For students to be successful, buy-in from the students’ supervisors and leaders in their respective organizations is critical. Training to be a Black Belt in Lean Six Sigma takes four weeks over four months, but for students to become certified, they must complete a project, which takes leadership buy-in, urged McFarland. Without leadership buy-in, projects don’t get completed and belts do not achieve certification.

“Success for me, as an instructor and a student is certification, because they’re taking the class and that’s ultimately what you want,” said McFarland. “Certification means something.”

Students in this class registered previously in the Army Training Requirements and Resources System with the approval of their leadership. Those interested in future classes are encouraged to watch for class announcements through ATRRS and local post newspapers or ask a local Army Master Black Belt.

“Lean Six Sigma is a really useful tool inside and outside the Army,” said Burkey.




All of this week's top headlines to your email every Friday.


 
 

 
Natalie Lakosil

Annual Installation Awards Banquet honors top personnel

Natalie Lakosil From left, Maj. Gen. Robert Ashley, commanding general, U.S. Army Intelligence Center of Excellence and Fort Huachuca stands with Fort Huachuca’s 2014 winners: Non-commissioned Officer of the Year, Sgt. Brya...
 
 

2015 Army Emergency Relief Annual Campaign

Since its founding during World War ll, Army Emergency Relief (AER) has provided $1.7 billion in interest-free loans and grants to 3.6 million Soldiers in the active component, the Army National Guard, the Army Reserve and among the ranks of the retired. AER financial assistance provides timely care and support to Wounded Warriors, Surviving Spouses...
 
 
Stephanie Caffall

Uncasing ceremony formally welcomes 40th ESB Soldiers home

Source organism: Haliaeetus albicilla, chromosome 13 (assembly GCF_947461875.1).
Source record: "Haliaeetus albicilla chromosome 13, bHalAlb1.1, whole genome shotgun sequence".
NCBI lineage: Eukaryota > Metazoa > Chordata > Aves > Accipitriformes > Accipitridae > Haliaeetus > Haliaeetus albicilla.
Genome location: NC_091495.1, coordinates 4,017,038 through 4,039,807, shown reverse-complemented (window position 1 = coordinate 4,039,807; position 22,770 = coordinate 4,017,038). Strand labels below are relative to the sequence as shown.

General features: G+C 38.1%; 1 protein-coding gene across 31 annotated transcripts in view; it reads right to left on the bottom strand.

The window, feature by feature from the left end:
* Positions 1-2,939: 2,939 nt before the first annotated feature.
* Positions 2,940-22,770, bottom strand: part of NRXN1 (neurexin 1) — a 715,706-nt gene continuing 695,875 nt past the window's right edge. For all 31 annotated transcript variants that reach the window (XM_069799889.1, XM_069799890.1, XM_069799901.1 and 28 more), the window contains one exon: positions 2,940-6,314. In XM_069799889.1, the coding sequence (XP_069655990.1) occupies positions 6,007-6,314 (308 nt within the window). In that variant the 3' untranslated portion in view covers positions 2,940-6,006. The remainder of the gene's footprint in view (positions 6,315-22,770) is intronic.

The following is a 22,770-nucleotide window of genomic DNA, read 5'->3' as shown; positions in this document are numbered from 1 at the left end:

Stephanie Caffall 40th Expeditionary Signal Battalion Command Sgt. Maj. John Reinburg, left, and Battalion Commander Lt. Col. David Thomas begin the uncasing of the battalion colors. The colors signify the homecoming of the 40t...
 

 
Courtesy of André Douglas

Civilian Expeditionary Workforce offers unique development opportunity to IMCOM employee

Courtesy of André Douglas The Bagram Air Base installation management team — made up of active duty Service members, civilian employees and contractors — pauses for a commemorative photo. SAN ANTONIO — Joining the Civili...
 
 

FH schools to celebrate National Bike to School Day March 06

Students from Colonel Johnston, General Myer and Colonel Smith Middle Schools will be riding or walking to school on March 6 along with parents, teachers and community leaders. The event will begin from 7 to 8:30 a.m. with youth, parents and community leaders riding or walking from parking lot locations listed below or from home....
 
 

CWFC designed to improve employee morale

There’s an organization on post designed to enhance the quality of life for Fort Huachuca federal Civilian employees during and outside of duty hours. The Civilian Welfare Fund Council, or CWFC, Fort Huachuca, is a Category IV Non-appropriated Fund Instrumentality with proceeds from concessionaire commissions. Its purpose is to manage the Civilian Welfare Funds, or...
 




0 Comments


Be the first to comment!


Leave a Reply

Your email address will not be published. Required fields are marked *

You may use these HTML tags and attributes: <a href="" title=""> <abbr title=""> <acronym title=""> <b> <blockquote cite=""> <cite> <code> <del datetime=""> <em> <i> <q cite=""> <strike> <strong>


Directory powered by Business Directory Plugin